As the holidays approach, UR students might begin wondering how they will be traveling home. Traveling by train is one option, but this November and December, the Amtrak station in Rochester will be demolished, and the new station isn’t expected to be ready for passengers until September 2017. This news could leave students who travel by train questioning what to do once Thanksgiving and winter break arrive. A temporary station was opened this month, and will handle passengers in the time between the demolition of the old, 1978 station and the completion of the new station.

The New York State Department of Transportation (NYSDOT) states on their website that “the only change will be that passengers will enter a different set of doors in the temporary station during the construction of the permanent building.” The 1978 station was itself only meant to be a temporary station, after the old train station built in 1914 was demolished. After nearly thirty years and millions of passengers, NYSDOT decided it was time to build a permanent and updated train station in Rochester. The new station is designed to accommodate those traveling with baggage, with the website saying it “will make being a passenger a much more pleasant experience.” The station itself is a $29.5 million project, with the federal government footing most of the $18.5 million bill, and the city of Rochester and the New York state government picking up the rest. Congresswoman Louise Slaughter was an advocate for the building of a new station, and the Department of Transportation cites her as “instrumental in securing federal money for this project to advance rail transportation.”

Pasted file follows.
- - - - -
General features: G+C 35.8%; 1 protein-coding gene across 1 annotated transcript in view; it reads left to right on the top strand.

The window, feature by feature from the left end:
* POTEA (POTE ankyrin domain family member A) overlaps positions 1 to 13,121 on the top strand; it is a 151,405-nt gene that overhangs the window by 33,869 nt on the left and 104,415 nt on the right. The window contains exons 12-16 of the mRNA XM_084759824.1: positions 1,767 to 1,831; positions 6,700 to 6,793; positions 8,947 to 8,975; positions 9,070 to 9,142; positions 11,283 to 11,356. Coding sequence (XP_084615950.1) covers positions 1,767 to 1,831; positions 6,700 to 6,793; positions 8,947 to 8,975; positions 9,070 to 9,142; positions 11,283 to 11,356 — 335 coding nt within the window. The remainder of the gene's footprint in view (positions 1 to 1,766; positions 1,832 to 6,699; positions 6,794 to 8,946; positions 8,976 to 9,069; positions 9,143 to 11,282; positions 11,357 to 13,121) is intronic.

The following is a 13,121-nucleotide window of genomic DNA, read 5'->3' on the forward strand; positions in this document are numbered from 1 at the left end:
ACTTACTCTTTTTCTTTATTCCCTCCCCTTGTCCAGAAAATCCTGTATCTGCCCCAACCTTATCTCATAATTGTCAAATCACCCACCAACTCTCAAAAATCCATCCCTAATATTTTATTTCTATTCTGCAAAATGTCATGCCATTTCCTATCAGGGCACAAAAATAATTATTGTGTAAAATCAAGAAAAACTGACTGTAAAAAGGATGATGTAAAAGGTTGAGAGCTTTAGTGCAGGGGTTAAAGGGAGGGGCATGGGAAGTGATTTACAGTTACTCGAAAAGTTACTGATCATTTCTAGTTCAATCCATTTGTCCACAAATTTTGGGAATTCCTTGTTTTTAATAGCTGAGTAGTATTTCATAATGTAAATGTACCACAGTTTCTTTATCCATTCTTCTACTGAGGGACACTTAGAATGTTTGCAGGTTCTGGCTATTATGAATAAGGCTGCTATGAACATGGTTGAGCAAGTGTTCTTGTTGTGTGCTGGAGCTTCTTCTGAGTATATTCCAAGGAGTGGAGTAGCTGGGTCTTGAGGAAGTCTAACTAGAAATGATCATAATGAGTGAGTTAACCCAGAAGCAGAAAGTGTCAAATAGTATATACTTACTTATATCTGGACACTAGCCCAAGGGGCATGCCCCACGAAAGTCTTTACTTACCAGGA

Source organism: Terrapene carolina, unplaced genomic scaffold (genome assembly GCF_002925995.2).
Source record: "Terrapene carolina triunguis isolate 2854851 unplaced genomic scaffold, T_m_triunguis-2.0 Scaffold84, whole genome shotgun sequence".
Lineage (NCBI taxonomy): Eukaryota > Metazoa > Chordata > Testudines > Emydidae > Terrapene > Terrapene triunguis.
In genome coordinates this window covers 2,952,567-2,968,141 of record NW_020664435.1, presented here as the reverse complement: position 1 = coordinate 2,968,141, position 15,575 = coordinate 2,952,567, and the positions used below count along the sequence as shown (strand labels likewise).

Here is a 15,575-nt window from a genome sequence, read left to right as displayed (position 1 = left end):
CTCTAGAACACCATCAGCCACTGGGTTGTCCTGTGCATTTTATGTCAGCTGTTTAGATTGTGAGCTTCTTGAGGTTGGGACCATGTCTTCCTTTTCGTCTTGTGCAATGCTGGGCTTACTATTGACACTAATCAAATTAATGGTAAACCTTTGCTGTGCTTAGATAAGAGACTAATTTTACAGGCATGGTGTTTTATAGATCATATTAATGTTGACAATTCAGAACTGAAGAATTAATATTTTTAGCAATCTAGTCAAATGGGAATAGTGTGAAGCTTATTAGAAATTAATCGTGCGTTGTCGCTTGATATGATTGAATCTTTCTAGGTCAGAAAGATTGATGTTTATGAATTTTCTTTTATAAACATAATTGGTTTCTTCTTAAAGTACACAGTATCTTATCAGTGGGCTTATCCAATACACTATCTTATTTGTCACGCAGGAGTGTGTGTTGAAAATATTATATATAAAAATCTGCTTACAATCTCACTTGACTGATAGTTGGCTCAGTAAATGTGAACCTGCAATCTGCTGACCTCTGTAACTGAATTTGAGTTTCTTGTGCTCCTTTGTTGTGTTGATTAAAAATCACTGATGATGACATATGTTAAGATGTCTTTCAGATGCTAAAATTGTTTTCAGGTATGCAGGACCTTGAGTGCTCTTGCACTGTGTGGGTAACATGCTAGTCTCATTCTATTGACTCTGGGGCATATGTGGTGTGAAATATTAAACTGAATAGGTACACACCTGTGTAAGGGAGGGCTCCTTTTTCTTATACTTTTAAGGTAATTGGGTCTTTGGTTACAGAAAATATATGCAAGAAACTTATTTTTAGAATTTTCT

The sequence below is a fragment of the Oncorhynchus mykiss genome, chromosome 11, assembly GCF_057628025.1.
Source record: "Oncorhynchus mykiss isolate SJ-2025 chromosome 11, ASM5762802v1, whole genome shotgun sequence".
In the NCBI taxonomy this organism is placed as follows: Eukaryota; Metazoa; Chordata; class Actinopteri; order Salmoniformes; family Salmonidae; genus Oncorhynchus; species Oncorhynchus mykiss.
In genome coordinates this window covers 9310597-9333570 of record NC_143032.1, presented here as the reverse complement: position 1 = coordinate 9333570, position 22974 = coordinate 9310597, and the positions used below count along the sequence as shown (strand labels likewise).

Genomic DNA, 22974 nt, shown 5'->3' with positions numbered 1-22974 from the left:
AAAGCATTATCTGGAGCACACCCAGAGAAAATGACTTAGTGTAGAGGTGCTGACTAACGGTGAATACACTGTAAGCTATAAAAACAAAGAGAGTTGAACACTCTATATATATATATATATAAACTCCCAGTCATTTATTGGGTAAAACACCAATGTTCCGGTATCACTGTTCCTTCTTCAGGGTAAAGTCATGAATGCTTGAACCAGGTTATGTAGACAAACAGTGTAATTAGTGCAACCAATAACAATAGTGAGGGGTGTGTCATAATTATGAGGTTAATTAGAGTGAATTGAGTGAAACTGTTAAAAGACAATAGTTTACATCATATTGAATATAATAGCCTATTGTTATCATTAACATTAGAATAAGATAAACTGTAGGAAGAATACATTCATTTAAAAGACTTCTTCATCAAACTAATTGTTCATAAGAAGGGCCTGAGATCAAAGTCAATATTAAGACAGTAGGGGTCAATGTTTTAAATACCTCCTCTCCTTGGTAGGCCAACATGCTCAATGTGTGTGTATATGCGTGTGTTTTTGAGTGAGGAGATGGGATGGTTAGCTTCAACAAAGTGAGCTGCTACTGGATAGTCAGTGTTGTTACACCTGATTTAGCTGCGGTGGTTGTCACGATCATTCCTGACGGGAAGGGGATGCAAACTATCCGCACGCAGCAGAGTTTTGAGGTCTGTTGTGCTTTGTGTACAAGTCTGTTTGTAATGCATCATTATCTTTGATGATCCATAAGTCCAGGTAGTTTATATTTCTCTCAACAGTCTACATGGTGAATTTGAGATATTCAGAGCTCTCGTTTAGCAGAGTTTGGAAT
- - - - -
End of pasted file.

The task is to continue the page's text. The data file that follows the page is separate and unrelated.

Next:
Railway history in Rochester didn’t  begin with the 1914 station. The first Grand Station was  built in 1854 next to High Falls; another station replaced it 30 years later. It wasn’t until the 1914 station—designed by architect Claude Fayette Bragdon—was built that architects saw Rochester’s railway station as something at which to marvel. This building was demolished in 1965, and the current station was built, though it was only meant to be a temporary location.

The construction of the parking lots for the new station began this summer, along with improvements to railway bridges, but the demolition of the current building won’t begin until later this month. Starting in the summer of 2016, The Pike Company and LaBella Associates will begin construction on the new building. It will be constructed in the same location where the 1914 station once stood, and the temporary station will be right next door on Central Avenue. As for other forms of transportation, across the street, the Greyhound and Trailways bus stations will function exactly as they always have, and RTS will continue delivering students to the train station. “Many students travel by train to Rochester from all over the northeast to go the area’s several college and university campuses,” NYSDOT states on their website.

Callahan-Floeser is a member

of the class of 2018.

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